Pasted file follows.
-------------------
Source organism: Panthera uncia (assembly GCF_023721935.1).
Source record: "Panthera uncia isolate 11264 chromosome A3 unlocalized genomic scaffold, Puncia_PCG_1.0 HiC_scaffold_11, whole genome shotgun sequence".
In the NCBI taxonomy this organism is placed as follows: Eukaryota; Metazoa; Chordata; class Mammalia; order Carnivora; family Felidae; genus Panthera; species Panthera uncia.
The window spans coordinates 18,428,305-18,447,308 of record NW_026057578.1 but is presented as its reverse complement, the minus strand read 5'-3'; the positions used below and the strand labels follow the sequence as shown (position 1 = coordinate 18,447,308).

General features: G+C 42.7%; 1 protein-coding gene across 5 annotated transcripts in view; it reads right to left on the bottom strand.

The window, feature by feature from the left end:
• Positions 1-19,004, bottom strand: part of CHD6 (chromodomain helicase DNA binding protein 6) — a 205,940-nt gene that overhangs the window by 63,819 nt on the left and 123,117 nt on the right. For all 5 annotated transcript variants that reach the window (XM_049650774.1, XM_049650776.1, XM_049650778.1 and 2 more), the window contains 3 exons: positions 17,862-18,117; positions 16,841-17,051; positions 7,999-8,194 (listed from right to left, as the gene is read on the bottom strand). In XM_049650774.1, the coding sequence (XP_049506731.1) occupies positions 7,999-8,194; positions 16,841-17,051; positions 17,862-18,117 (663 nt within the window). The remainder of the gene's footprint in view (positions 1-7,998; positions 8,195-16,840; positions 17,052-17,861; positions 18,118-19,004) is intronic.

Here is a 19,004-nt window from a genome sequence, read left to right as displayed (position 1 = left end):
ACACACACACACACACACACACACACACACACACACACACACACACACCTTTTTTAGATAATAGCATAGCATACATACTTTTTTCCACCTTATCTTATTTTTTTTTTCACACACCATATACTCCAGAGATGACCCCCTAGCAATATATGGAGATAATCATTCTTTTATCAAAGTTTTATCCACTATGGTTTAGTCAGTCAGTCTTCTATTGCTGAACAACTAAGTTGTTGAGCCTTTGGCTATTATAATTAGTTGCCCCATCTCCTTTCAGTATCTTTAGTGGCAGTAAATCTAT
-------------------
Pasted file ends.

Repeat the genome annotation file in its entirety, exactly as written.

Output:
Source organism: Panthera uncia (assembly GCF_023721935.1).
Source record: "Panthera uncia isolate 11264 chromosome A3 unlocalized genomic scaffold, Puncia_PCG_1.0 HiC_scaffold_11, whole genome shotgun sequence".
In the NCBI taxonomy this organism is placed as follows: Eukaryota; Metazoa; Chordata; class Mammalia; order Carnivora; family Felidae; genus Panthera; species Panthera uncia.
The window spans coordinates 18,428,305-18,447,308 of record NW_026057578.1 but is presented as its reverse complement, the minus strand read 5'-3'; the positions used below and the strand labels follow the sequence as shown (position 1 = coordinate 18,447,308).

General features: G+C 42.7%; 1 protein-coding gene across 5 annotated transcripts in view; it reads right to left on the bottom strand.

The window, feature by feature from the left end:
• Positions 1-19,004, bottom strand: part of CHD6 (chromodomain helicase DNA binding protein 6) — a 205,940-nt gene that overhangs the window by 63,819 nt on the left and 123,117 nt on the right. For all 5 annotated transcript variants that reach the window (XM_049650774.1, XM_049650776.1, XM_049650778.1 and 2 more), the window contains 3 exons: positions 17,862-18,117; positions 16,841-17,051; positions 7,999-8,194 (listed from right to left, as the gene is read on the bottom strand). In XM_049650774.1, the coding sequence (XP_049506731.1) occupies positions 7,999-8,194; positions 16,841-17,051; positions 17,862-18,117 (663 nt within the window). The remainder of the gene's footprint in view (positions 1-7,998; positions 8,195-16,840; positions 17,052-17,861; positions 18,118-19,004) is intronic.

Here is a 19,004-nt window from a genome sequence, read left to right as displayed (position 1 = left end):
ACACACACACACACACACACACACACACACACACACACACACACACACCTTTTTTAGATAATAGCATAGCATACATACTTTTTTCCACCTTATCTTATTTTTTTTTTCACACACCATATACTCCAGAGATGACCCCCTAGCAATATATGGAGATAATCATTCTTTTATCAAAGTTTTATCCACTATGGTTTAGTCAGTCAGTCTTCTATTGCTGAACAACTAAGTTGTTGAGCCTTTGGCTATTATAATTAGTTGCCCCATCTCCTTTCAGTATCTTTAGTGGCAGTAAATCTAT